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What clauses are illegal in a California lease agreement?

On Behalf of | May 8, 2023 | Landlord/Tenant Concerns |

Lease agreements can benefit the lessor and the lessee by ensuring each party can rely on the other to provide what each has promised. However, the property owner typically drafts the contract and has the upper hand.

While landlords want to protect their properties and income, a tenant has specific rights. California law helps to protect renters by establishing that a tenant cannot sign away certain rights. Consider the following clauses that are illegal in a California lease agreement.

Removing the right to adequate living conditions

A rental property must be habitable for its residents. Landlords cannot include terms that remove their responsibility to maintain a unit and keep it weatherproof and free of pests.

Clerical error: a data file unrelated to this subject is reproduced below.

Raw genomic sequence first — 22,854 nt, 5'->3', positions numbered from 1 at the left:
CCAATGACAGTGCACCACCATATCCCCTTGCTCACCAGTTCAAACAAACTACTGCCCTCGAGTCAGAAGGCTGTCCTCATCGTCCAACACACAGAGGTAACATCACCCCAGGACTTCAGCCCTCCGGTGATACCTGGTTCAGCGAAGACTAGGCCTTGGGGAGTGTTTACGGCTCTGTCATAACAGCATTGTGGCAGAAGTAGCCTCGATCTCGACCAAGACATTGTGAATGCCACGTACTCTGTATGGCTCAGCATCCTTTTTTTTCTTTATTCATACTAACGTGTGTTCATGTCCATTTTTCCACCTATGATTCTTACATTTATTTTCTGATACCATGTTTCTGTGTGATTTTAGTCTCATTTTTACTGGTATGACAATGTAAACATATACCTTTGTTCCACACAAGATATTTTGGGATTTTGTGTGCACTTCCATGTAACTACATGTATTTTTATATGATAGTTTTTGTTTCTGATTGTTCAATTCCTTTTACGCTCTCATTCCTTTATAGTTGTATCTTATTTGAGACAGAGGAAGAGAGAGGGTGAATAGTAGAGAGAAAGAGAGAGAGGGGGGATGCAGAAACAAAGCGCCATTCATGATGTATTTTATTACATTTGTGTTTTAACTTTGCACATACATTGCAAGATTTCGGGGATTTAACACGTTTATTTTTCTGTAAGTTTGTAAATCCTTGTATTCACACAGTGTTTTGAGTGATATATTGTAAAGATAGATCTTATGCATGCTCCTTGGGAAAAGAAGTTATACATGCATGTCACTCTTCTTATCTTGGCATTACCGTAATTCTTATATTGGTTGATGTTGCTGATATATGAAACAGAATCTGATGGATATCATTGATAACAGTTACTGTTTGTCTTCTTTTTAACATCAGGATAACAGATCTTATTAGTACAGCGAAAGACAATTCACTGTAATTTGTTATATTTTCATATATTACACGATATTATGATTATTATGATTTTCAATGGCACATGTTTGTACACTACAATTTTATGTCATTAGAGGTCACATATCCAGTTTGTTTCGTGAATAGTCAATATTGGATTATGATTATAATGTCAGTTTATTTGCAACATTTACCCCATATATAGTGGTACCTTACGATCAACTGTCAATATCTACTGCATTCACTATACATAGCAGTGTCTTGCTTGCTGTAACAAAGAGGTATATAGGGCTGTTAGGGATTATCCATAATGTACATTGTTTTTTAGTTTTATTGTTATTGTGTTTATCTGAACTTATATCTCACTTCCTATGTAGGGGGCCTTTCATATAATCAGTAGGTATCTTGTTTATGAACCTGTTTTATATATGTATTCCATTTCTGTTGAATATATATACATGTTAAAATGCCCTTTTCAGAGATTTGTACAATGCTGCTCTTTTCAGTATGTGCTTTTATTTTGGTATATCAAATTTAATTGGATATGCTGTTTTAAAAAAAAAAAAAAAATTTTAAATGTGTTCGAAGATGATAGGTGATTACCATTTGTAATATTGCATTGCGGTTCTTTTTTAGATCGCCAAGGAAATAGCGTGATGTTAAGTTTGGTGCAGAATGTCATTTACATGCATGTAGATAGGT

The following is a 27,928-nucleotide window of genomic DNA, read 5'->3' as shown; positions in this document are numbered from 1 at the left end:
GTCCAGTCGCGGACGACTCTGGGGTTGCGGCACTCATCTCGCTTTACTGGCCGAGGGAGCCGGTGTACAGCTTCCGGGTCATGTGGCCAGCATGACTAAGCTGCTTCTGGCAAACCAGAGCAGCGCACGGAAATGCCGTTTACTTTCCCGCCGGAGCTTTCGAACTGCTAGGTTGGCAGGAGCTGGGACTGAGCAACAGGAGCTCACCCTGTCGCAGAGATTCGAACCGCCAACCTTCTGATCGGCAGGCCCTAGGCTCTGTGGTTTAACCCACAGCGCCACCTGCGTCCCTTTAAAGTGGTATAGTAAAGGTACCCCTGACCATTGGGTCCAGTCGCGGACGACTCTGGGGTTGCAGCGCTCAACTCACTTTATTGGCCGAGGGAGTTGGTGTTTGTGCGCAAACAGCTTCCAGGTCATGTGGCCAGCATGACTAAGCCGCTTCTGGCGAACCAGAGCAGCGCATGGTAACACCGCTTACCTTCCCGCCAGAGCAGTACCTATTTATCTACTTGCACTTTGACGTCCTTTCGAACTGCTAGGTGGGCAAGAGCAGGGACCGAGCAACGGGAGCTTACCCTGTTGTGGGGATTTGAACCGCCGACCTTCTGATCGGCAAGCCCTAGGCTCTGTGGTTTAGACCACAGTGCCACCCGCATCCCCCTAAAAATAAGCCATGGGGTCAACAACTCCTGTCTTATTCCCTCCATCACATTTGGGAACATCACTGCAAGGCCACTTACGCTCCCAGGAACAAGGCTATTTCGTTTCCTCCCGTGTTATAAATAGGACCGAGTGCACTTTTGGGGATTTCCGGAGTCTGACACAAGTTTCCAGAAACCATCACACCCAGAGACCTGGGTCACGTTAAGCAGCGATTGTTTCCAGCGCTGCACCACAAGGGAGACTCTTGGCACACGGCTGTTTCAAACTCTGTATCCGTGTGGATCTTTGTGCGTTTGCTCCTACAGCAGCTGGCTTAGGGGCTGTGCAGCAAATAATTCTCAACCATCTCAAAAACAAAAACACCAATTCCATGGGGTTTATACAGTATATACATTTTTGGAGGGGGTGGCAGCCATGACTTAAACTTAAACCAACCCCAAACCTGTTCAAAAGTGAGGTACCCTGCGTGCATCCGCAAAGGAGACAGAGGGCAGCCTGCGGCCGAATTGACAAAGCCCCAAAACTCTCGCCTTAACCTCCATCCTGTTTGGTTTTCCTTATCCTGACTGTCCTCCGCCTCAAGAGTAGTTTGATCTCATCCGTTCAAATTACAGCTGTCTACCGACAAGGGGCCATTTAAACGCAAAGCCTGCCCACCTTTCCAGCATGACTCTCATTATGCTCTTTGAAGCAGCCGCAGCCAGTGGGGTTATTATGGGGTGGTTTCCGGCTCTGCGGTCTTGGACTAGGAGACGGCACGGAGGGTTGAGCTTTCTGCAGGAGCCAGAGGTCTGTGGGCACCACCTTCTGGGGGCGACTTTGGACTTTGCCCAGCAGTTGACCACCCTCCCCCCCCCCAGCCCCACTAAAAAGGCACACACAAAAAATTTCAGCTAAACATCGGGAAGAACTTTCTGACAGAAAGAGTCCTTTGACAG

Landlords must also ensure tenants have access to working utilities and anything fulfilling a core function of the property. However, extra amenities that serve nonresidential functions (such as fitness centers or swimming pools) do not fall under this requirement.

Waiving the right to a 24-hour notice before landlord entry

Landlords must provide 24 hours written notice before entering a tenant’s home. This provision applies to making standard repairs or displaying the unit to potential renters. However, a landlord may enter without this much notice in the case of a life-threatening emergency.

Denying the right to a security deposit refund

Landlords can request a security deposit as a condition of property rental. This deposit is only to cover any damages by the tenant. Landlords must refund any portion of the deposit that they do not use for cleaning, repairs and back rent within 21 days.

Tenants also have other rights regarding evictions, privacy and discrimination. Property owners and renters alike should familiarize themselves with the details to avoid making a mistake and to protect themselves.